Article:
As a young boy growing up in a rural community near Hannibal, state Rep. Jim Hansen, R-Frankford, remembers accompanying his father on some of his "calls" around the community.
"My father was a country doctor and responded to lots of incidents in the community ... such as car wrecks and farm accidents," Hansen said.
"When I was old enough, he would bring me along on some of these calls."
With this early exposure to medical treatment, it is not surprising that Hansen would choose to pursue a military occupation closely aligned with his father's influence.
Graduating from Hannibal High School in 1965, Hansen attended the University of Arizona the following fall on a basketball scholarship.
In May of 1969, following his graduation with a bachelor's of science degree, Hansen enlisted in the Army Reserve.
"The Vietnam War was going on and I didn't know if I would be drafted," he said. "But I thought if I enlisted, I would at least get to choose the type of unit I liked and the job I wanted to do."
Assigned to an Army hospital unit in Tucson, Ariz., Hansen would go on to complete his basic training at Fort Campbell, Ky., before traveling to FortSam Houston, Texas, to attend training as a medic.
"The medical training was of interest to me because it involved a lot of training and situations I had witnessed with my father in previous years," Hansen said.
During the eight weeks of training, he received additional instruction on emergency first aid, treatment of injuries, and basic hospital responsibilities such as inserting an intravenous drip.
Completing his training in the summer of 1970, Hansen began attending weekend drills and annual training exercises with his unit while at the same time pursuing his master's degree at the University of Arizona.
Although many in his unit, Hansen recalled, thought they would be mobilized for service in Vietnam, they remained stateside and trained in several locations throughout the United States performing medical support services at both military and veterans' hospitals.
The young medic graduated with his master's degree in education in 1974, and left the service the following year after the expiration of his initial enlistment contract.
He spent several years teaching and coaching at a local high school in Tucson, but in 1979 returned to the Hannibal area to accept a job as an agent with the State Farm Agency. In 2002, he retired from the agency as a vice president for the state of Missouri.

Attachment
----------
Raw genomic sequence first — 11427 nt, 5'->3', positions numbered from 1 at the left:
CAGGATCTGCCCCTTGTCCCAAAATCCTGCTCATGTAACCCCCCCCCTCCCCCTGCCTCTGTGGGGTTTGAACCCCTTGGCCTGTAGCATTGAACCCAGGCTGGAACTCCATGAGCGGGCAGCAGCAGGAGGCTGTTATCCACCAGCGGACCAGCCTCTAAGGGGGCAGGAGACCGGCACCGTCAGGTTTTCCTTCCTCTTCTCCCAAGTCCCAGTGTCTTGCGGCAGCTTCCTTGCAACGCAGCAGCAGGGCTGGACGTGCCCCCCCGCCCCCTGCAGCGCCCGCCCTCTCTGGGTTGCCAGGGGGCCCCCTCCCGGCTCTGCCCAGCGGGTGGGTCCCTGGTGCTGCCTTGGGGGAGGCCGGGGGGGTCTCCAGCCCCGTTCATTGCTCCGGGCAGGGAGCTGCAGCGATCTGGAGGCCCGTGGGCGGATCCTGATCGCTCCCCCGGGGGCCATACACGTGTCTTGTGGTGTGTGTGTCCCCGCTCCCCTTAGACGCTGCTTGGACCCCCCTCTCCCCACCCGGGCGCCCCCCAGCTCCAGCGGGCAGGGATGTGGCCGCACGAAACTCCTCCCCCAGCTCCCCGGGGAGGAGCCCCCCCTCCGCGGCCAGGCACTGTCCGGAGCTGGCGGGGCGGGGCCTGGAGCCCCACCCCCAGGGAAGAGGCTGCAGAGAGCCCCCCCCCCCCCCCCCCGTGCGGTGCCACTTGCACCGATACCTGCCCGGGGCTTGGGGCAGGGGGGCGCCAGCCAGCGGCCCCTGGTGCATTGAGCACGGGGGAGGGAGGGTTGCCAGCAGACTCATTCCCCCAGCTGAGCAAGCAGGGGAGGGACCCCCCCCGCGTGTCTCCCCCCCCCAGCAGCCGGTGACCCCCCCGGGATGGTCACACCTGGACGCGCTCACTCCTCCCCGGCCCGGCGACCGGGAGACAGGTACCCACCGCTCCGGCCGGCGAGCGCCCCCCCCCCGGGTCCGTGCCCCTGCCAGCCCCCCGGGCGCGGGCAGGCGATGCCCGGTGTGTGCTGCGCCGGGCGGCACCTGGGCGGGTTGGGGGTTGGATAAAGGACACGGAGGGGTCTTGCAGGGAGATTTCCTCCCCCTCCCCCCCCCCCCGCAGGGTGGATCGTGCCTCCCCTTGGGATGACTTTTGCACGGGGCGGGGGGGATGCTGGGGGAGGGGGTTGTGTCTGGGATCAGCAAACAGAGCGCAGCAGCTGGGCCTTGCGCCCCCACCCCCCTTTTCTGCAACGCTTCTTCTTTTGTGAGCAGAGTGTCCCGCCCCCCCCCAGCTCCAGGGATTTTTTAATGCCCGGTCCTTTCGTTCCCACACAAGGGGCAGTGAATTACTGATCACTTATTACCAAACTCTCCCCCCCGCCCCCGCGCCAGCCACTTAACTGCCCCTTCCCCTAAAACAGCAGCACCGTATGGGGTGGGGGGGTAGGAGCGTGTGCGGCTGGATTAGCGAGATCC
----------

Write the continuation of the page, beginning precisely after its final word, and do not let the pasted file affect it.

Hansen then settled in rural Pike County where he volunteered to serve as chairperson for the board that raised the funds to build the new Pike County Health Department.
Approached by members of the community interested in having him represent them in Jefferson City, Hansen accepted the challenge and ran a successful campaign last year to become the representative for the state's newly formed 40th District.
The freshman legislator's military service has been recently acknowledged when he was appointed to serve on the House Veterans' Committee, an outlet, he says, that allows him to be involved in issues that directly affect the state's military members.
Hansen explains that although he is involved with legislation that will be of benefit to veterans and those still serving, he also realizes the importance of honoring the sacrifices of those who have passed before us.
"I'm currently involved in legislation that would allow citizens throughout the state to donate money to the Liberty (World War I) Memorial in Kansas City whenever they get their license renewed," Hansen said, noting that the next year marks the 100th anniversary of the beginning of the war.
"Having been a high school teacher and also serving in the military, I feel it is important that we work to preserve such history and ensure that the younger generation realizes the impact that veterans of earlier wars have made in maintaining the freedoms we continue to enjoy."
Jeremy Amick is the public affairs officer for the Silver Star Families of America.